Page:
During gestation, the fetus stores about 250 mg of iron which is used during breastfeeding, as breastmilk supplies only about 0-15 mg of absorbed iron per day, whereas requirements for absorbed iron are about 0-55 mg per day. Low birth weight infants do not store sufficient iron and are at risk of developing iron deficiency while being breastfed. During growth in childhood, about 0-5 mg of iron per day is absorbed in excess of body losses; adequate amounts of iron during growth typically results in a 70-kg man accumulating about 4 g of body iron. About 2-3 g of body iron is within haemoglobin and about 1 g is stored as ferritin or haemosiderin, mainly in the liver. Men absorb and excrete about 0-8 mg of iron per day, and women, during childbearing years, should absorb almost twice as much (1 -4mg per day) to cover menstrual losses. The usual diet of a population strongly affects iron bioavailabiiity,so that recommended intakes for iron depend on diet characteristics.
Nutritional iron deficiency arises when physiological requirements cannot be met by iron absorption from diet. Dietary iron bioavailability is low in populations eating plant-based diets with little meat. In meat, 30-70% of iron is haem iron, 15-35% of which is absorbed.” However, in plant-based diets most dietary iron is non-haem iron, and its absorption is often less than 10%. The absorption of non-haem iron is increased by meat and ascorbic acid, but inhibited by phytates, polyphenols, and calcium.The needs for iron increase in infants and young children, adolescents, and in menstruating and pregnant women.
Increased blood loss from gastrointestinal parasites aggravates dietary deficiencies in many developing countries.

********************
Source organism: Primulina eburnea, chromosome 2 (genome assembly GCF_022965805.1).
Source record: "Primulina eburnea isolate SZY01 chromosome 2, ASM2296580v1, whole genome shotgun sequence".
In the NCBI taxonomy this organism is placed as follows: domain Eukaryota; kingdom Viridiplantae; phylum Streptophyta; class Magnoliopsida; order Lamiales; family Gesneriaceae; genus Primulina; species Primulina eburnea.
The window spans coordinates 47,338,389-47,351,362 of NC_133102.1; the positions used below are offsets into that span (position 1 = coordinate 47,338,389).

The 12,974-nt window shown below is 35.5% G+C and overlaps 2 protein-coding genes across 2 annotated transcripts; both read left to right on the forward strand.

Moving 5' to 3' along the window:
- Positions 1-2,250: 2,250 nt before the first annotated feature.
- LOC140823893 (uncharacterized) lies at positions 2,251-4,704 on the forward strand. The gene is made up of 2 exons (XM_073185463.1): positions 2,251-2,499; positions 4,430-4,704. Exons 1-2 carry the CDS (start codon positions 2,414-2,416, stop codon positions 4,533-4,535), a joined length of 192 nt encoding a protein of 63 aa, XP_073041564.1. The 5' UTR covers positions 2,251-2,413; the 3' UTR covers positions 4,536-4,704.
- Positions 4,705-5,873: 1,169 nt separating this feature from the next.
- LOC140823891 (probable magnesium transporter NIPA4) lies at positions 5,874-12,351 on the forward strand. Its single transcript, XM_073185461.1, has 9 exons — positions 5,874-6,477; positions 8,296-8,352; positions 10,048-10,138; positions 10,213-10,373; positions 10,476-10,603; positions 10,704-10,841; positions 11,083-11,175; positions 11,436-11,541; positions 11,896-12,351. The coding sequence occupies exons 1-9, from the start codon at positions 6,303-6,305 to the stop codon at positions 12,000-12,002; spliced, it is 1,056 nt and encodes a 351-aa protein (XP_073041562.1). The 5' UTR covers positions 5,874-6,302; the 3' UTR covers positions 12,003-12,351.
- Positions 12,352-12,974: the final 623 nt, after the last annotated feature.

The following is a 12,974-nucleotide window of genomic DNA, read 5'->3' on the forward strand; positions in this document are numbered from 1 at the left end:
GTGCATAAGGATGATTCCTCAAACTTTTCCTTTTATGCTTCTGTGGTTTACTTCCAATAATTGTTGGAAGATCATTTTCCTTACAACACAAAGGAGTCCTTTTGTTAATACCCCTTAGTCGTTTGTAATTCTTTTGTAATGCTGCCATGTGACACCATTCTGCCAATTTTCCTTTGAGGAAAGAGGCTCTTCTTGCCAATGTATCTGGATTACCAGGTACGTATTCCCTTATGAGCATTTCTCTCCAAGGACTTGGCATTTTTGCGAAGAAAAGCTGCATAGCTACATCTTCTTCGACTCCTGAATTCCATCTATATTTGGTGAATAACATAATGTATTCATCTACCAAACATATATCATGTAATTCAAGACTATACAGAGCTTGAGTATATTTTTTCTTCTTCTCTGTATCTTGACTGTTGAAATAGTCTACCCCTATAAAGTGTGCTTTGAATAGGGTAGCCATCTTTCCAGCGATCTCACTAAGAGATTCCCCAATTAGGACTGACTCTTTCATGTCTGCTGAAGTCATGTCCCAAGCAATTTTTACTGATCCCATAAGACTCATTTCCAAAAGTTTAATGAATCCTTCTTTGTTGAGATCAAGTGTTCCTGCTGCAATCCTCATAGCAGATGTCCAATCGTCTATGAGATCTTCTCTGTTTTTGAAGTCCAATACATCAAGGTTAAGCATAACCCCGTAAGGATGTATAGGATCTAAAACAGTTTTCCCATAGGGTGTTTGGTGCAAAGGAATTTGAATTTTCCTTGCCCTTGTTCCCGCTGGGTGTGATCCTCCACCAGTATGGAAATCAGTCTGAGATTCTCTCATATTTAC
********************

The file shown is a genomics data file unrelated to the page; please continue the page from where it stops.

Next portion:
During the first two trimesters of pregnancy, iron deficiency anaemia increases the risk for preterm labour, low birthweight, infant mortality, and predicts iron deficiency in infants after 4 months of age. Data for the adverse effects of iron deficiency on cognitive and motor development in children are equivocal because environmental factors limit their interpretation
There are three main strategies for correcting iron deficiency in populations, alone or in combination: education combined with dietary modification or diversification, or both, to improve iron intake and bioavailability; iron supplementation (provision of iron, usually in higher doses, without food); and iron fortification of foods. A new approach is biofortification through plant breeding or genetic engineering. Although dietary modification and diversification is the easiest , changing dietary practices and preferences is difficult, and foods that provide highly bioavailable iron (such as meat) are expensive.
For oral supplementation, ferrous iron salts (ferrous sulphate and ferrous gluconate) are preferred as they are cheap and have high bioavailability. Standard therapy for iron deficiency anaemia in adults is a 300-mg tablet of ferrous sulphate (60 mg of iron) three or four times per day.
Iron fortification is probably the most practical, sustainable, and cost-effective long-term solution to control iron deficiency at the national level. Fortification of foods with iron is more difficult than it is with other nutrients, such as iodine in salt and vitamin A in cooking oil. The most bioavailable iron compounds are soluble in water or diluted acid, but often react with other food components to cause flavour, and colour changes, fat oxidation, or both.Thus, less soluble forms of iron, although less well absorbed, are often chosen for fortification to avoid unwanted sensory changes.
- Martin Eastwood